tremondously influenced by Buddhist Philosophy.
In this regard, we must
refer to Shankaracharya ( 8th Century AD ). He had
come to Kashmir and was deeply influenced by the
Shaiva and Buddhist philosophies, Buddhist
religious power, Sangha system and the idealistic
' Matha' system of this place. Shankara's theory
of Maya and different aspects of truth seems to be
the influence of Buddhism. Some scholars say that
Kashmiris are basically non-vegetarian, but it is
the influence of Buddhism that has made them
strict vegiterians on certain important days of
the year like ' Ashtami', 'Amavasya ', ' Ekadashi
' and 'Khirbhawani Mela. ' Besides this, muslims
of this place also have vegeterian days on the
Rishi Molsaheb and ' Batmalu Saheb's day in
Anantnag and Srinagar district respectively. But
this could be the influence of ' Vaishnavite '
because almost the whole of Buddhist world is non-vegeterian
today. Buddha himself died of eating pork. Buddha
in fact did not approve of killing. He even
disapproved of the watching of killing, but he
never forbade eating meat.
Buddhism influenced the
religious rights of Kashmiri Hindus. Even today
during ' Yajnas ' and ' Pujas,' Buddhist '
Trirattanas' are propritiated. The Kashmiris like'
Prajnaparmita ', 'Tara' 'Buddhamata ','Jineshwary',
' Jinmata ', ' Vajrahasta ', ' Lochana ', etc.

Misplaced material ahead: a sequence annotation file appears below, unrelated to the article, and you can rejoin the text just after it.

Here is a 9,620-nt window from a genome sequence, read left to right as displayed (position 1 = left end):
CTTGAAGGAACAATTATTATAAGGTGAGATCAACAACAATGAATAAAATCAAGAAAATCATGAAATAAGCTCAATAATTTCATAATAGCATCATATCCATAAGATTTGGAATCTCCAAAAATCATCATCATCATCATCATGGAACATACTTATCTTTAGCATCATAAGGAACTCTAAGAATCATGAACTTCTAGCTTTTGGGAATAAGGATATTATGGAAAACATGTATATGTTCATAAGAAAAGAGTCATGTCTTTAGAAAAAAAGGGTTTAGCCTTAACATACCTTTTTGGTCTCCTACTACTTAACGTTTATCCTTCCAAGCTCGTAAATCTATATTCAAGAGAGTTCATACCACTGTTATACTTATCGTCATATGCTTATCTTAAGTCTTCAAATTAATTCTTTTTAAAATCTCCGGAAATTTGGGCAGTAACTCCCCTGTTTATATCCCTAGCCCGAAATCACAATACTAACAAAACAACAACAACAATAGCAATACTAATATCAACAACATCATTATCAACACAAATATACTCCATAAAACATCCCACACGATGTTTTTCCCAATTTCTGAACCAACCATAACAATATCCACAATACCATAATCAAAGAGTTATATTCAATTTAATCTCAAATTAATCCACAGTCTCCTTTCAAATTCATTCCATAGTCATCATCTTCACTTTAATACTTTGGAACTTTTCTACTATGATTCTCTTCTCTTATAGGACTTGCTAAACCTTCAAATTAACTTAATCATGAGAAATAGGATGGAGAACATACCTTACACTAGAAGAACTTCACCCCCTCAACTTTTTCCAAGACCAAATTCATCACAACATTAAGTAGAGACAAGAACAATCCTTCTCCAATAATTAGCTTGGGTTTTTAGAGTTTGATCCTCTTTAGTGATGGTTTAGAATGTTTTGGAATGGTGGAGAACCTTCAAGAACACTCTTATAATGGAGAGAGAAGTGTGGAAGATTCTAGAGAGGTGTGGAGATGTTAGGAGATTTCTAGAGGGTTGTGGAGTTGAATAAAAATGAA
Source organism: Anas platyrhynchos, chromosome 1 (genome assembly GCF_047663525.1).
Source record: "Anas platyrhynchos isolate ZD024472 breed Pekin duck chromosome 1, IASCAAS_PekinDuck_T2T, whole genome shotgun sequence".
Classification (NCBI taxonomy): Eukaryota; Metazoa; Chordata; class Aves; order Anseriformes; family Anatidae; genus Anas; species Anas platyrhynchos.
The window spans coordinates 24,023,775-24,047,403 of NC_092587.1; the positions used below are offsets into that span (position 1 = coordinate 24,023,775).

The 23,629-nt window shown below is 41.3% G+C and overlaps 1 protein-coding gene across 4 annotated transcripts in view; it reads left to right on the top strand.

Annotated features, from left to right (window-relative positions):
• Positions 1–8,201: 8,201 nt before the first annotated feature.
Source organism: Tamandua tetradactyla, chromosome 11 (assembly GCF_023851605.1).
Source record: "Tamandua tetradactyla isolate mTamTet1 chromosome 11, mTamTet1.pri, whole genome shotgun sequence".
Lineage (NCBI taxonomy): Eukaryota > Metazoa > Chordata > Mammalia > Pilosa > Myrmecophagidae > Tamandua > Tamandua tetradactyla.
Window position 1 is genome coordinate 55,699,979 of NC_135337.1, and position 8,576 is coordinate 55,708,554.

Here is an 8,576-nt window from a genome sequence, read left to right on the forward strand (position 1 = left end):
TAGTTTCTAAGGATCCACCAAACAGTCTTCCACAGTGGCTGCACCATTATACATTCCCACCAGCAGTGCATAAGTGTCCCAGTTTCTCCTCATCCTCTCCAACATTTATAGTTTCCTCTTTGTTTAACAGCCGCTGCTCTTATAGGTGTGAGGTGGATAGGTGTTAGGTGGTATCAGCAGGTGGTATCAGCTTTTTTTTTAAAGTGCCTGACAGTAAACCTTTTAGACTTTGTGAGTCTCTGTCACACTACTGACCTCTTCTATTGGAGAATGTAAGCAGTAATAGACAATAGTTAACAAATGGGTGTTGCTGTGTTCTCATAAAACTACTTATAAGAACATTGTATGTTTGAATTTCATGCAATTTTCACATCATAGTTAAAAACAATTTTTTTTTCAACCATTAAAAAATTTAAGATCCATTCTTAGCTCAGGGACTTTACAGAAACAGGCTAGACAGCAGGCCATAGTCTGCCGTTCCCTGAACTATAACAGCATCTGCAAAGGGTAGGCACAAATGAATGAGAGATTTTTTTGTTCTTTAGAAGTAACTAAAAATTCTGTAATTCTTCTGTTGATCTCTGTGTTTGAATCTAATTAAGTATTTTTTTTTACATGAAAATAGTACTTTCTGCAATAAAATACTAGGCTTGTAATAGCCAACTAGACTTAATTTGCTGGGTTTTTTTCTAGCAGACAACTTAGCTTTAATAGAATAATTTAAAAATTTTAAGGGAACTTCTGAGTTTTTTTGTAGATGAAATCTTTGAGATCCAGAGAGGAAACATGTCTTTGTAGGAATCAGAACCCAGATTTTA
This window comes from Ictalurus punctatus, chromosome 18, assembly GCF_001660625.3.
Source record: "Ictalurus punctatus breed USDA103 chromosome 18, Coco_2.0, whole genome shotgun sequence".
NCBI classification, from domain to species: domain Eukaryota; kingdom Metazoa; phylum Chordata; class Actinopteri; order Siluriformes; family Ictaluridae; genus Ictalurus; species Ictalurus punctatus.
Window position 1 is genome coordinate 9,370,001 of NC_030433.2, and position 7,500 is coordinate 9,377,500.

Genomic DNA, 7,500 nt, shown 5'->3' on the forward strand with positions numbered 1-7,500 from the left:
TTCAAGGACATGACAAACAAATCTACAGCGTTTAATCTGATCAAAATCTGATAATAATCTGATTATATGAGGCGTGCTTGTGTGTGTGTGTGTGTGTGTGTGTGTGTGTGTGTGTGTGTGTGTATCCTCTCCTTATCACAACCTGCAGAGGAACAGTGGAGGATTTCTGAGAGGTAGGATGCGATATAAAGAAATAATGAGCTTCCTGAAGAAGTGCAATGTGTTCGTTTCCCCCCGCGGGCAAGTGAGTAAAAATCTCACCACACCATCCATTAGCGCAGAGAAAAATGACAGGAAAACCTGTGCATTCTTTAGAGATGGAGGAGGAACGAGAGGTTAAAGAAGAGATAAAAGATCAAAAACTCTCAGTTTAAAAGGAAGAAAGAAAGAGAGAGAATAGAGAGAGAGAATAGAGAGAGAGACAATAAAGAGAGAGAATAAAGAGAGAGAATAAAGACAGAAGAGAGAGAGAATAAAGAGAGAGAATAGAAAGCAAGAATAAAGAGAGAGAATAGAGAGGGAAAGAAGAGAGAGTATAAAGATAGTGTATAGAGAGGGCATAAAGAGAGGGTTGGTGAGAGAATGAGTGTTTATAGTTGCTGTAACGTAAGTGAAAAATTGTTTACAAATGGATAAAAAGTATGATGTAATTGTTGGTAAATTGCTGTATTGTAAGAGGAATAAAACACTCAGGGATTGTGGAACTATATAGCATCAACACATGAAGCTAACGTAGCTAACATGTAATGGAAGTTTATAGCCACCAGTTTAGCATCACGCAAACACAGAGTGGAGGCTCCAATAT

Even today the tradition of presenting scrolls to
their ' Jitmana ' by Kashmiri on New Year's day -
' Navreh ' is a Buddhist tradition.
One of the most important
influence of Buddhism in Kashmir is on muslims of
this place. Buddhists had a tradition of 'Chaityas'
and ' Stupas'. But once they were raised to
ground, the muslims have continued the tradition
in their own Islamic manner. Although Islam
prohibits such religious cults, muslims of Kashmir
still continue to follow the Buddhist tradition.
One of the world famous mosque ' Hazartbal ' has a
relic, the sacred hair of Prophet Mohammed. It
seems that it was mostly Buddhists who got
converted to Islam in Kashmir. Buddhism influenced
the Kashmiri literary and philosophical traditions
also. One can very easily point it out in Kashmiri
sufi and sant poets. Dr. S. C. Roy believes that
bead-telling, ' fan of philosophy ' and different
postulates - ' Makamat ' etc. of sufism are